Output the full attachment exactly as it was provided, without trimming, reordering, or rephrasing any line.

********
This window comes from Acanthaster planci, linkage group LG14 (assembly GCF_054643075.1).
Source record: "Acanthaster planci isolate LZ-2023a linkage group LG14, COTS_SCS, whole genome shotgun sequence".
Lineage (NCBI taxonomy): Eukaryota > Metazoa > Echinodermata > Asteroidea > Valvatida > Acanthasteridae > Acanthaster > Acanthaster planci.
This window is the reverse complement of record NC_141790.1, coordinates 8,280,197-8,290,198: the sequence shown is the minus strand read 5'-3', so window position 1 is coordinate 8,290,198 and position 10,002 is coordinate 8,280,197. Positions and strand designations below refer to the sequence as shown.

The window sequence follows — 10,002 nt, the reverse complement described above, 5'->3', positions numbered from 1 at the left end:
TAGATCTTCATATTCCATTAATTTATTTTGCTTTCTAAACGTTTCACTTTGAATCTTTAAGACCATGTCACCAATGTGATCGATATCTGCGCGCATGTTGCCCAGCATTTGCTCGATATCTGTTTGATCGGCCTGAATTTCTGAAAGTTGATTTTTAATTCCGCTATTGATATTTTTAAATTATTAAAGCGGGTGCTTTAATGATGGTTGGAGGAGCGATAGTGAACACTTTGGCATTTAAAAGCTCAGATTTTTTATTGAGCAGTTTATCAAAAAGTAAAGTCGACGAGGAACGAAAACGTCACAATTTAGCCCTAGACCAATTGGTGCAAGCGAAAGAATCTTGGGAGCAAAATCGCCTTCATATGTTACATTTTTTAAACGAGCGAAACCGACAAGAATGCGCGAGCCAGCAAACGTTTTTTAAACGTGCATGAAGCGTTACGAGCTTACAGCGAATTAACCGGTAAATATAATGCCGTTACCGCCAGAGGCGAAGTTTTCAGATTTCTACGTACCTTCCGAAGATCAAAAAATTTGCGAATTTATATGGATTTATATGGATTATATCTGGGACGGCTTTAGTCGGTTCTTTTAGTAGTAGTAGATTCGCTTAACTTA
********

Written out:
This window comes from Acanthaster planci, linkage group LG14 (assembly GCF_054643075.1).
Source record: "Acanthaster planci isolate LZ-2023a linkage group LG14, COTS_SCS, whole genome shotgun sequence".
Lineage (NCBI taxonomy): Eukaryota > Metazoa > Echinodermata > Asteroidea > Valvatida > Acanthasteridae > Acanthaster > Acanthaster planci.
This window is the reverse complement of record NC_141790.1, coordinates 8,280,197-8,290,198: the sequence shown is the minus strand read 5'-3', so window position 1 is coordinate 8,290,198 and position 10,002 is coordinate 8,280,197. Positions and strand designations below refer to the sequence as shown.

The window sequence follows — 10,002 nt, the reverse complement described above, 5'->3', positions numbered from 1 at the left end:
TAGATCTTCATATTCCATTAATTTATTTTGCTTTCTAAACGTTTCACTTTGAATCTTTAAGACCATGTCACCAATGTGATCGATATCTGCGCGCATGTTGCCCAGCATTTGCTCGATATCTGTTTGATCGGCCTGAATTTCTGAAAGTTGATTTTTAATTCCGCTATTGATATTTTTAAATTATTAAAGCGGGTGCTTTAATGATGGTTGGAGGAGCGATAGTGAACACTTTGGCATTTAAAAGCTCAGATTTTTTATTGAGCAGTTTATCAAAAAGTAAAGTCGACGAGGAACGAAAACGTCACAATTTAGCCCTAGACCAATTGGTGCAAGCGAAAGAATCTTGGGAGCAAAATCGCCTTCATATGTTACATTTTTTAAACGAGCGAAACCGACAAGAATGCGCGAGCCAGCAAACGTTTTTTAAACGTGCATGAAGCGTTACGAGCTTACAGCGAATTAACCGGTAAATATAATGCCGTTACCGCCAGAGGCGAAGTTTTCAGATTTCTACGTACCTTCCGAAGATCAAAAAATTTGCGAATTTATATGGATTTATATGGATTATATCTGGGACGGCTTTAGTCGGTTCTTTTAGTAGTAGTAGATTCGCTTAACTTA